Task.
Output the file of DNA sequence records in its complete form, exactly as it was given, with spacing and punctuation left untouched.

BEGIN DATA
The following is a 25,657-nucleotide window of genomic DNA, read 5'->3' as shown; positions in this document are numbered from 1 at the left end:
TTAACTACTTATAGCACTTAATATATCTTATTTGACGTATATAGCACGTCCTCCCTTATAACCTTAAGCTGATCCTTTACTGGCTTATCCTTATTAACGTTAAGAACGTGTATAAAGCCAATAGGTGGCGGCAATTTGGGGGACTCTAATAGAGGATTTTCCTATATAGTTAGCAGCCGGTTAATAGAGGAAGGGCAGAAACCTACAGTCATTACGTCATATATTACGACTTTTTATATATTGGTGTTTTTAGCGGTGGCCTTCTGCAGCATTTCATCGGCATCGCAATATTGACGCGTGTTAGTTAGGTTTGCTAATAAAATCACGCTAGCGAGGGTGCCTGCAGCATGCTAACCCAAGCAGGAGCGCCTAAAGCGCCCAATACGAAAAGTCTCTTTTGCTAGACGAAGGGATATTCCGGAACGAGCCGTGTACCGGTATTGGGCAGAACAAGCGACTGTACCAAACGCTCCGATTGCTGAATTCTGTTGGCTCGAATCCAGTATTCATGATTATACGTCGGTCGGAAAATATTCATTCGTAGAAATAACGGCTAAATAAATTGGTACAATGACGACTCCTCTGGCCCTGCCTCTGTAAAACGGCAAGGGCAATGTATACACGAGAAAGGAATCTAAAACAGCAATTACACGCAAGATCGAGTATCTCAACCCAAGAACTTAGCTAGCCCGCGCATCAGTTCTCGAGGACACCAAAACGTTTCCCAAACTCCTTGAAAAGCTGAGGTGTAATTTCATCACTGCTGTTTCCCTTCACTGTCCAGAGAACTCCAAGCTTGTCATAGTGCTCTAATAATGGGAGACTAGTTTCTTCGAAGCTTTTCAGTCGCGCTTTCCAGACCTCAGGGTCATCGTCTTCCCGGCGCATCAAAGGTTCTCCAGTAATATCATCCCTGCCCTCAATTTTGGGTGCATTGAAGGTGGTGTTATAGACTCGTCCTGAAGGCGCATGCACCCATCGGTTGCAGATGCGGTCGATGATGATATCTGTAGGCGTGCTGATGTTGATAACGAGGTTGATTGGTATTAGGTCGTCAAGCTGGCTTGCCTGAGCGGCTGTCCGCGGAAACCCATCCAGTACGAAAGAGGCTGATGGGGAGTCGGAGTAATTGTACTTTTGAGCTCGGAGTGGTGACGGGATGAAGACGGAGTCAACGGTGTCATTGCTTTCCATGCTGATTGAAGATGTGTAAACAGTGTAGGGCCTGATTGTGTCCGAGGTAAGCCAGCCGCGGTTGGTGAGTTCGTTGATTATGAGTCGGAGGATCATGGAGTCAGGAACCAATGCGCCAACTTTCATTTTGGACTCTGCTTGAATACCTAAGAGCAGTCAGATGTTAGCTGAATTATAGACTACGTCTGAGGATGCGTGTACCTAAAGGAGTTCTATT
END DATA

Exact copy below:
The following is a 25,657-nucleotide window of genomic DNA, read 5'->3' as shown; positions in this document are numbered from 1 at the left end:
TTAACTACTTATAGCACTTAATATATCTTATTTGACGTATATAGCACGTCCTCCCTTATAACCTTAAGCTGATCCTTTACTGGCTTATCCTTATTAACGTTAAGAACGTGTATAAAGCCAATAGGTGGCGGCAATTTGGGGGACTCTAATAGAGGATTTTCCTATATAGTTAGCAGCCGGTTAATAGAGGAAGGGCAGAAACCTACAGTCATTACGTCATATATTACGACTTTTTATATATTGGTGTTTTTAGCGGTGGCCTTCTGCAGCATTTCATCGGCATCGCAATATTGACGCGTGTTAGTTAGGTTTGCTAATAAAATCACGCTAGCGAGGGTGCCTGCAGCATGCTAACCCAAGCAGGAGCGCCTAAAGCGCCCAATACGAAAAGTCTCTTTTGCTAGACGAAGGGATATTCCGGAACGAGCCGTGTACCGGTATTGGGCAGAACAAGCGACTGTACCAAACGCTCCGATTGCTGAATTCTGTTGGCTCGAATCCAGTATTCATGATTATACGTCGGTCGGAAAATATTCATTCGTAGAAATAACGGCTAAATAAATTGGTACAATGACGACTCCTCTGGCCCTGCCTCTGTAAAACGGCAAGGGCAATGTATACACGAGAAAGGAATCTAAAACAGCAATTACACGCAAGATCGAGTATCTCAACCCAAGAACTTAGCTAGCCCGCGCATCAGTTCTCGAGGACACCAAAACGTTTCCCAAACTCCTTGAAAAGCTGAGGTGTAATTTCATCACTGCTGTTTCCCTTCACTGTCCAGAGAACTCCAAGCTTGTCATAGTGCTCTAATAATGGGAGACTAGTTTCTTCGAAGCTTTTCAGTCGCGCTTTCCAGACCTCAGGGTCATCGTCTTCCCGGCGCATCAAAGGTTCTCCAGTAATATCATCCCTGCCCTCAATTTTGGGTGCATTGAAGGTGGTGTTATAGACTCGTCCTGAAGGCGCATGCACCCATCGGTTGCAGATGCGGTCGATGATGATATCTGTAGGCGTGCTGATGTTGATAACGAGGTTGATTGGTATTAGGTCGTCAAGCTGGCTTGCCTGAGCGGCTGTCCGCGGAAACCCATCCAGTACGAAAGAGGCTGATGGGGAGTCGGAGTAATTGTACTTTTGAGCTCGGAGTGGTGACGGGATGAAGACGGAGTCAACGGTGTCATTGCTTTCCATGCTGATTGAAGATGTGTAAACAGTGTAGGGCCTGATTGTGTCCGAGGTAAGCCAGCCGCGGTTGGTGAGTTCGTTGATTATGAGTCGGAGGATCATGGAGTCAGGAACCAATGCGCCAACTTTCATTTTGGACTCTGCTTGAATACCTAAGAGCAGTCAGATGTTAGCTGAATTATAGACTACGTCTGAGGATGCGTGTACCTAAAGGAGTTCTATT